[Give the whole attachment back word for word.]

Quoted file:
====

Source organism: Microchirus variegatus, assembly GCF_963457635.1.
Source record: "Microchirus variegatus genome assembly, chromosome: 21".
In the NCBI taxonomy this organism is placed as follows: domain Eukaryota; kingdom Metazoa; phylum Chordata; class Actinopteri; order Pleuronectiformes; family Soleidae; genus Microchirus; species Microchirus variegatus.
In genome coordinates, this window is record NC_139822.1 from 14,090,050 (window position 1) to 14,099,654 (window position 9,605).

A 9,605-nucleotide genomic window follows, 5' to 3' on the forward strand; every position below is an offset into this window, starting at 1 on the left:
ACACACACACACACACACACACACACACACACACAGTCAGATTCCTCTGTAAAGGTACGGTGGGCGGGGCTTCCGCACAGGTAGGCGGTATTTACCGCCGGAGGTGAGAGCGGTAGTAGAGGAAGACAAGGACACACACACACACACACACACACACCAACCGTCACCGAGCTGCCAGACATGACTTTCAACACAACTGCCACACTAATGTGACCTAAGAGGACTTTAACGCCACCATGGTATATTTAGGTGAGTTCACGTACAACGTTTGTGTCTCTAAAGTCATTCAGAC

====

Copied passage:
Source organism: Microchirus variegatus, assembly GCF_963457635.1.
Source record: "Microchirus variegatus genome assembly, chromosome: 21".
In the NCBI taxonomy this organism is placed as follows: domain Eukaryota; kingdom Metazoa; phylum Chordata; class Actinopteri; order Pleuronectiformes; family Soleidae; genus Microchirus; species Microchirus variegatus.
In genome coordinates, this window is record NC_139822.1 from 14,090,050 (window position 1) to 14,099,654 (window position 9,605).

A 9,605-nucleotide genomic window follows, 5' to 3' on the forward strand; every position below is an offset into this window, starting at 1 on the left:
ACACACACACACACACACACACACACACACACACAGTCAGATTCCTCTGTAAAGGTACGGTGGGCGGGGCTTCCGCACAGGTAGGCGGTATTTACCGCCGGAGGTGAGAGCGGTAGTAGAGGAAGACAAGGACACACACACACACACACACACACACCAACCGTCACCGAGCTGCCAGACATGACTTTCAACACAACTGCCACACTAATGTGACCTAAGAGGACTTTAACGCCACCATGGTATATTTAGGTGAGTTCACGTACAACGTTTGTGTCTCTAAAGTCATTCAGAC